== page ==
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Happy 40th Mike Tyson

Discussion in 'Anything goes' started by Evil Bastard (aka Chris_L), Jun 30, 2006.

  1. TwoGloves

    TwoGloves Well-Known Member

    John Daly, too.
  2. tyler durden 71351

    tyler durden 71351 Active Member

  3. Double J

    Double J Active Member

    As long as Cus D'Amato and Kevin Rooney were in charge, Mike Tyson was the greatest fighter in the world. He was the youngest champion in history, he unified the title, he destroyed the "people's champion," Michael Spinks.

    He could have gone on indefinitely. He could have ranked right beside Ali, Louis and Marciano as the best of all time. Even after losing to Buster Douglas, he still could have redeemed himself. He was only 23 years old at the time.

    Of course, he chose instead to remain on the path that had already begun to turn him into a walking circus, which he remains to this day.
  4. Precious Roy

    Precious Roy Active Member

    Is the cake shaped like an ear?
  5. Smallpotatoes

    Smallpotatoes Well-Known Member

    After Tyson's second loss to Holyfield, former Boxing Digest editor Herb Goldman compared Tyson's place in history to Jack Dempsey's. Gene Tunney defeated Dempsey twice, but when we think about the dominant heavyweight of that era, we think of Dempsey, not Tunney. So it is with Mike Tyson.
    Lennox Lewis and Evander Holyfield were both better fighters than Mike Tyson. I really don't think anyone but the most die-hard Tyson fan can argue otherwise. Put whatever spin you want on his losses to them, but he was 0-3 against them and it can be argued that Tyson lost the only real fights he ever had.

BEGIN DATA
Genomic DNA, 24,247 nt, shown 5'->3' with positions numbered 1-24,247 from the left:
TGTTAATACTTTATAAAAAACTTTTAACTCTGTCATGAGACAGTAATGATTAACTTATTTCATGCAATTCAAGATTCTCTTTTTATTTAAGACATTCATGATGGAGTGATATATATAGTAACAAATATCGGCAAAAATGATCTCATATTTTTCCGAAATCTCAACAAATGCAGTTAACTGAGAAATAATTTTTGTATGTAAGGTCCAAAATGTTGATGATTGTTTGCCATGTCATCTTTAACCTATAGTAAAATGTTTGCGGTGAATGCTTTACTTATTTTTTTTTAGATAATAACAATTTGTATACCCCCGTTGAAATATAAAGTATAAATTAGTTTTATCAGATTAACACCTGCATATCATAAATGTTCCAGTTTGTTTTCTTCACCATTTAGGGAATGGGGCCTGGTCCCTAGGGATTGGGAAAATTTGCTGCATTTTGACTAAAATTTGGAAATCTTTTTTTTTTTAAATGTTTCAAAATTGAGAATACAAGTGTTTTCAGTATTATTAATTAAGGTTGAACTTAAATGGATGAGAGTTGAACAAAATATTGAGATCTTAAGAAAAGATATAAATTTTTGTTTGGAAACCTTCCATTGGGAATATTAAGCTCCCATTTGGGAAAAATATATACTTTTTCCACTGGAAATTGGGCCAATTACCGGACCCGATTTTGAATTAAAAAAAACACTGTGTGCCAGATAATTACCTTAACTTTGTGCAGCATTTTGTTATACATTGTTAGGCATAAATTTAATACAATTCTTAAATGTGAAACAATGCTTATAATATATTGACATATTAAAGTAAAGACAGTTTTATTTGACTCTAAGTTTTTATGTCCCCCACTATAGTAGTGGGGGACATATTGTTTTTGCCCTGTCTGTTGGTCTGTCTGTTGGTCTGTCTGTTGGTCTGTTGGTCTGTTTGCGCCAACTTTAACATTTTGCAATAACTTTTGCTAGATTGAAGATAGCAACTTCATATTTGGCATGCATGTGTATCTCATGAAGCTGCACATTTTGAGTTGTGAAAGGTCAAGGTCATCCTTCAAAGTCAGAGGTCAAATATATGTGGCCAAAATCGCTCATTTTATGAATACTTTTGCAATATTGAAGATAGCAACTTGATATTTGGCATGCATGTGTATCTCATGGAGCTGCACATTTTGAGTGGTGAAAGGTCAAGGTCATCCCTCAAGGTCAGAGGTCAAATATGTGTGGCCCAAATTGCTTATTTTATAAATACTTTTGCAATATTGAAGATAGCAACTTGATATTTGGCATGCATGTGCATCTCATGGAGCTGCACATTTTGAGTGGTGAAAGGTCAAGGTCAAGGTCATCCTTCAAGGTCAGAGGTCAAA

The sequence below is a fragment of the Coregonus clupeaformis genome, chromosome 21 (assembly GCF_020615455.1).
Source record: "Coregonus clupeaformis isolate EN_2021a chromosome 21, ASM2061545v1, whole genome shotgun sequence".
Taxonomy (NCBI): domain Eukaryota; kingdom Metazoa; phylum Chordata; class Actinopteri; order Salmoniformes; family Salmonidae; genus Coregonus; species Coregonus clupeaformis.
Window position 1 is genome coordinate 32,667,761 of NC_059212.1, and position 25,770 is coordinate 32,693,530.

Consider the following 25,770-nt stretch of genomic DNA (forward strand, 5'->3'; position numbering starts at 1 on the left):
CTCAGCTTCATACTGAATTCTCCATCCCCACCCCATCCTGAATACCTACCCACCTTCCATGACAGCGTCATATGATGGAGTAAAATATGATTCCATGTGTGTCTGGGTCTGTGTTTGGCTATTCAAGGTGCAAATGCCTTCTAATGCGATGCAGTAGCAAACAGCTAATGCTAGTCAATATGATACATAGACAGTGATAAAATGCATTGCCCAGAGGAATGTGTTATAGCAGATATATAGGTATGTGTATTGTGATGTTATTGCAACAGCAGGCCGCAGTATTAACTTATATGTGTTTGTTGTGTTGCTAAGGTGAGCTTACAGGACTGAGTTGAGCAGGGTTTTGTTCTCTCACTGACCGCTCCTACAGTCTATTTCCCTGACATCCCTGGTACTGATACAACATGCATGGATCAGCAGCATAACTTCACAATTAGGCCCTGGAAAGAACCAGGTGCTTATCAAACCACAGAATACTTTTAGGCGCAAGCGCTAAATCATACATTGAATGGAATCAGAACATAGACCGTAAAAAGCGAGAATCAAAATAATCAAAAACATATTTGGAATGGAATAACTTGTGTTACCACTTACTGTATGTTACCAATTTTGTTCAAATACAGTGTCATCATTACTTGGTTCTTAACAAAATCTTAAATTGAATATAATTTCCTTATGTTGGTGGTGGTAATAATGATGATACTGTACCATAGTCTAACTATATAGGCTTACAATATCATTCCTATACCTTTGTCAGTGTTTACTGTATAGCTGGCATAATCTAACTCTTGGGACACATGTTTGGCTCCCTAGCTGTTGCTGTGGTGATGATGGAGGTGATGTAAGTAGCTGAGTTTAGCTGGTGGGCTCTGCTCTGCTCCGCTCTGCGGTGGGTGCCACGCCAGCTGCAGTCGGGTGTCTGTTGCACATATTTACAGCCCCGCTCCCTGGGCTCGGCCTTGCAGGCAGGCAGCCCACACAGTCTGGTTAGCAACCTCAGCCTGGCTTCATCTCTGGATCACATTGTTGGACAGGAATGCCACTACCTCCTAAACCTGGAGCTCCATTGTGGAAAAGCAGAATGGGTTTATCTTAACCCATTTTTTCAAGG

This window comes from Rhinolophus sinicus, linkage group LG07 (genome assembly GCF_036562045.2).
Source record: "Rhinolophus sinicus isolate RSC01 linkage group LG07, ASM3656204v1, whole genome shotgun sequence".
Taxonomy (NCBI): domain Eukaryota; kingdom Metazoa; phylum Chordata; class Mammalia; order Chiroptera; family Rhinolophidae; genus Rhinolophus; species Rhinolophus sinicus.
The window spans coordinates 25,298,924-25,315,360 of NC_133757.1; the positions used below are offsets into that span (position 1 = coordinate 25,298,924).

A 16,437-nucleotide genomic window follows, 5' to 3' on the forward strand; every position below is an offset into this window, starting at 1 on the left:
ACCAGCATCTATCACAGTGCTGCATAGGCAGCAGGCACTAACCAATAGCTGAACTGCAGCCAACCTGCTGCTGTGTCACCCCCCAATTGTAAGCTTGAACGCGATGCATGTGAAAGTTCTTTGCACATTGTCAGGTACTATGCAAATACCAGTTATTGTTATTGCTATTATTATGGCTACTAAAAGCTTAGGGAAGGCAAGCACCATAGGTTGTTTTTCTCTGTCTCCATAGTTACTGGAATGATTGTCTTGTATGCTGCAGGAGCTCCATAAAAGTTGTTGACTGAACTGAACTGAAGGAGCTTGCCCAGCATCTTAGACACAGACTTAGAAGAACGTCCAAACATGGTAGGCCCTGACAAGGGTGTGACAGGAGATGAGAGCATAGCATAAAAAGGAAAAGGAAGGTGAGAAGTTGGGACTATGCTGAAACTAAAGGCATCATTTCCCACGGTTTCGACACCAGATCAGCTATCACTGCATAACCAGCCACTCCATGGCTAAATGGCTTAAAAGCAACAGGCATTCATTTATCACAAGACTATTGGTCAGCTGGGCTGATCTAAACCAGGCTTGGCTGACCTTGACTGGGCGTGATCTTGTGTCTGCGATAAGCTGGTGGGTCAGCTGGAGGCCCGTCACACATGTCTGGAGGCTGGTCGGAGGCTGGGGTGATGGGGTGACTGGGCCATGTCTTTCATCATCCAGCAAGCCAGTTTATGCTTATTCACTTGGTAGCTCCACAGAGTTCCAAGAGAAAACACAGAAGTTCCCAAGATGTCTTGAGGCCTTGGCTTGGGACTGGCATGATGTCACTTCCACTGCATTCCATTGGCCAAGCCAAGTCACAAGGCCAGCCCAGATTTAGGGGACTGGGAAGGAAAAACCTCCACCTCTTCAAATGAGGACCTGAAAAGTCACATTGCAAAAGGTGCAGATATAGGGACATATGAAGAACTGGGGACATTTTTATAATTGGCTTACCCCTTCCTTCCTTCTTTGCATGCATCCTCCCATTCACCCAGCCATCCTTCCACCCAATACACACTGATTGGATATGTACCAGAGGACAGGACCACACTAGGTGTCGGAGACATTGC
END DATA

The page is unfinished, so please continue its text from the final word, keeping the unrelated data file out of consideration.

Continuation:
At his best, Mike Tyson was far better than Buster Douglas, Danny Williams and Kevin McBride, but they were better than he was on the nights that they fought.
    We all have an image of what the heavyweight champion of the world should be. Muhammad Ali fit that image. Larry Holmes didn't.
    Mike Tyson fits that image (though don't you think the heavyweight champion's voice should sound more like Robert Parish's than Michael Jackson's?). Lennox Lewis and Evander Holyfield don't fit that image.
  6. Mike Tyson never beat anyone that was as good as he was or better. Ever.
    Still, though, it's hard to believe he's only 40.
  7. DyePack

    DyePack New Member

    I hear he always votes a straight Democratic ticket.
  8. Tunney only beat Dempsey once.

    Dempsey was robbed by the long count in the first fight.
  9. To be fair, at least part of the long count had to do with everybody's unfamiliarity with the then-new rule about retiring to a neutral corner.

    That said, Tunney did get about a 20-count to clear his head.
    What can I say? As is the case in many contests in many fields, sometimes, the wrong guy gets all the breaks from the officials and wins.
  10. Double J

    Double J Active Member

    Some would argue Luis Firpo was similarly robbed in 1923 after he knocked Dempsey out of the ring and the champ benefited from a slow count. I've read he actually needed 14 or 15 seconds to get back in.

    Others have said Tunney would have been up sooner had he needed to be. I haven't seen the film but apparently Tunney waited on one knee until the ref's count hit nine, implying he may have been able to rise before 10 even if the ref had started right away.
  11. Smallpotatoes

    Smallpotatoes Well-Known Member

    The referee did exactly what he was supposed to do in that case. Tunney won the fight.
    You aren't going to tell me Tyson was robbed by the long count in the Douglas fight, too, are you?
  12. Huggy

    Huggy Well-Known Member

    Tunney beat Dempsey easily by decision in their first fight, at Philadelphia on Sept. 23, 1926.

    The long count occurred in their second fight, at Soldier Field on Sept. 22, 1927. Dempsey often admitted that he screwed up by not going to a neutral corner. I've read the New York Times account of that fight and it appeared that Tunney was winning handily until the knockdown and he floored Jack in the next round.
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